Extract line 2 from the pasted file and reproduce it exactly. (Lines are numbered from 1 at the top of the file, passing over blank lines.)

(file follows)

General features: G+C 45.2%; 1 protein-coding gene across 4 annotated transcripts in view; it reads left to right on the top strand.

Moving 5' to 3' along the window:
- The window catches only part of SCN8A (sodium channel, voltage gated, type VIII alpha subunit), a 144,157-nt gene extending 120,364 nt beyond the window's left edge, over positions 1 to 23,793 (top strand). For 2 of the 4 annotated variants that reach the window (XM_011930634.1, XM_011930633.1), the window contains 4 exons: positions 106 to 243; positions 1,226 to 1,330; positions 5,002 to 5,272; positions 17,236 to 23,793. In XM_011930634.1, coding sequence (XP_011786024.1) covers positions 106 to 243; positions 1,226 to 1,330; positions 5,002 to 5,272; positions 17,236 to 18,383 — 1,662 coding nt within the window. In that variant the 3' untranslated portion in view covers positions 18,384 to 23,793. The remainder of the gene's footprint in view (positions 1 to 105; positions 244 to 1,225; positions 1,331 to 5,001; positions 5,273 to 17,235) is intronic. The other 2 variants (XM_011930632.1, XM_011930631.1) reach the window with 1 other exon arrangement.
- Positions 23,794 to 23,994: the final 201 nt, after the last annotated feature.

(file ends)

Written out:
Moving 5' to 3' along the window: